A wind of change has arrived for the wealth management industry. The DOL Fiduciary Rule, which requires retirement-account advisors to adhere to the fiduciary standard, will go into partial effect on June 9, with full implementation scheduled for the start of 2018.
Ending weeks of speculation surrounding the DOL ruling, Labor Secretary Alexander Acosta confirmed this change in a Wall Street Journal op-ed:
“We have carefully considered the record in this case…and have found no principled legal basis to change the June 9 date while we seek public input. Respect for the rule of law leads us to the conclusion that this date cannot be postponed.”
The DOL clarified two provisions — one expanding the definition of who is a fiduciary and another establishing an impartial conduct standard — will apply when the delay ends on June 9. However, enforcement of the best-interest contract exemption (BICE) is on hold until January 1, 2018.
The industry has long debated the implications of the ruling. Major players have raised concerns about the increase in time and resources spent on compliance-related activity, exposure to litigation from heightened risk and specific regulation permitting class action, reductions in product access and choice, and increases to the service cost per client.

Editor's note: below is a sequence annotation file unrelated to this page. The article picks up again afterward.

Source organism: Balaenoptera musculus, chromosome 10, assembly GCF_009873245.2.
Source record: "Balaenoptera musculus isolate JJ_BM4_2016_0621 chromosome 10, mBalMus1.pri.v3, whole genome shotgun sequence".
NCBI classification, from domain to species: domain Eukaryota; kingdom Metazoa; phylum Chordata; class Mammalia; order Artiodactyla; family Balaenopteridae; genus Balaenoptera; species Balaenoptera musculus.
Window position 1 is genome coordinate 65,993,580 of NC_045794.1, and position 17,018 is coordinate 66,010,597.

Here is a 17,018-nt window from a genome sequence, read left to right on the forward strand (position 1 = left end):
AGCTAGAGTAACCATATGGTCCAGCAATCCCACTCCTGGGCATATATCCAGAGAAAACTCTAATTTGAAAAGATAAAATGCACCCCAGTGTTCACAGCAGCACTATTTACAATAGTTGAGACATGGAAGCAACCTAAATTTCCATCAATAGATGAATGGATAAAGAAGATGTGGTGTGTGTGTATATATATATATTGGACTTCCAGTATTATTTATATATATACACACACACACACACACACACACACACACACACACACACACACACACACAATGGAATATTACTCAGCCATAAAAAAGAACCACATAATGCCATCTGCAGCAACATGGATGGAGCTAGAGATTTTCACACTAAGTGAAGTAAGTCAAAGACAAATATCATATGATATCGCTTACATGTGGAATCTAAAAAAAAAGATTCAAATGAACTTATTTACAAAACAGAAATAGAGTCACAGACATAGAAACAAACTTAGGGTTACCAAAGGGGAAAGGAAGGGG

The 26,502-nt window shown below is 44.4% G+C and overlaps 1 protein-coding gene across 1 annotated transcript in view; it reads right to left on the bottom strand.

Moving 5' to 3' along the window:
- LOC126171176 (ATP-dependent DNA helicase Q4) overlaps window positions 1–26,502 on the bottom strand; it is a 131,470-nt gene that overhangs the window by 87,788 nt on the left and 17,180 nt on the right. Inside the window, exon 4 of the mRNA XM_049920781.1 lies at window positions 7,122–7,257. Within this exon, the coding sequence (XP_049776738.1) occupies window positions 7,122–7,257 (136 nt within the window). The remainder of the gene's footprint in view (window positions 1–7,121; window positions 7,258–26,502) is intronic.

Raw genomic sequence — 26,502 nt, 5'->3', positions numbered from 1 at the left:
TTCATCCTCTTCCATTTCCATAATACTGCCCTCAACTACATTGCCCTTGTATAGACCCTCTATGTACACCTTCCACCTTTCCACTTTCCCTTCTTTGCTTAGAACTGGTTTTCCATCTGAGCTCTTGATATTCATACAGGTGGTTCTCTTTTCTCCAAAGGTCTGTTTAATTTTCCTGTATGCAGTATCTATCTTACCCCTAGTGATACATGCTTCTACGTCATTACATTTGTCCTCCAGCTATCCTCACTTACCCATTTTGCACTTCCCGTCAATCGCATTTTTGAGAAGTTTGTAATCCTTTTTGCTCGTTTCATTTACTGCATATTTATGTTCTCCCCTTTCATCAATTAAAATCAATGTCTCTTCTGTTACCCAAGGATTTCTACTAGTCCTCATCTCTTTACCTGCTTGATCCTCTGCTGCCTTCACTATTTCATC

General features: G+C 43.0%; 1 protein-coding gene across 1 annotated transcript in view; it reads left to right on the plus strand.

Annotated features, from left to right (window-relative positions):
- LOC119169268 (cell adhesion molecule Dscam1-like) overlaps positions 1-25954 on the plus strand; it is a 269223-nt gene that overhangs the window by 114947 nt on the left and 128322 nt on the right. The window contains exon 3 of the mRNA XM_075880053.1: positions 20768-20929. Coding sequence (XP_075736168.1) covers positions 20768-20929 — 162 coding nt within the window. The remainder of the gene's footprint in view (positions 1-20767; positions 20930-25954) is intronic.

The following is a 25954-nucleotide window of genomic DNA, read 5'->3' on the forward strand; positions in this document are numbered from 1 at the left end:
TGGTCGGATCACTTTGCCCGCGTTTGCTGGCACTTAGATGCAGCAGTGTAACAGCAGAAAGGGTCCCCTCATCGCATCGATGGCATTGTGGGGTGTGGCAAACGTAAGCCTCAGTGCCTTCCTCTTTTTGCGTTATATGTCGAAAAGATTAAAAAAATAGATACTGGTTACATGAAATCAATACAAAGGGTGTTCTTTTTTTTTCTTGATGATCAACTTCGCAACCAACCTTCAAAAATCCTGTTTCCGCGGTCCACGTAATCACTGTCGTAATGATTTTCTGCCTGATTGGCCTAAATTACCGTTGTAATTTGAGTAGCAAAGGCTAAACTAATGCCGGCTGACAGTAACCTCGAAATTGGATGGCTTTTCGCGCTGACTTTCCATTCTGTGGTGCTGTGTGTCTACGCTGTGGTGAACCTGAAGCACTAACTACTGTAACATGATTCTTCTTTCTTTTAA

While these concerns are serious and legitimate, the cost of noncompliance is consequential. Since the announcement of the ruling nearly two years ago, many of the firms we work with began assessing the impact of the impending rule, strategizing how to orient their advice models to absorb the change, and executing their strategy.
In fact, when the rule was in limbo a few months ago, Brendan McConnell, Chief Operating Officer at Brinker Capital had this to say, “Regardless of what happens to the fiduciary rule, the fiduciary genie has been let out of the bottle.” Technology that can offer low fees, high levels of transparency, and a lack of an overt conflict of interest will be key to staying on the right side of regulation and client sentiment going forward.
McConnell’s outlook has not been widely shared across the industry. Many companies and financial advisors have delayed acting in hope that the rule would never see the light of day. For these firms, change of this magnitude will be difficult but not impossible to implement. There is a community of trusted resources and technology providers that can help with compliance. In fact, vendors like Vestmark have already helped many large broker dealers prepare for the ruling and we are here to help you, too. Contact us for more information.
By Rob Klapprodt, Corporate Strategy Officer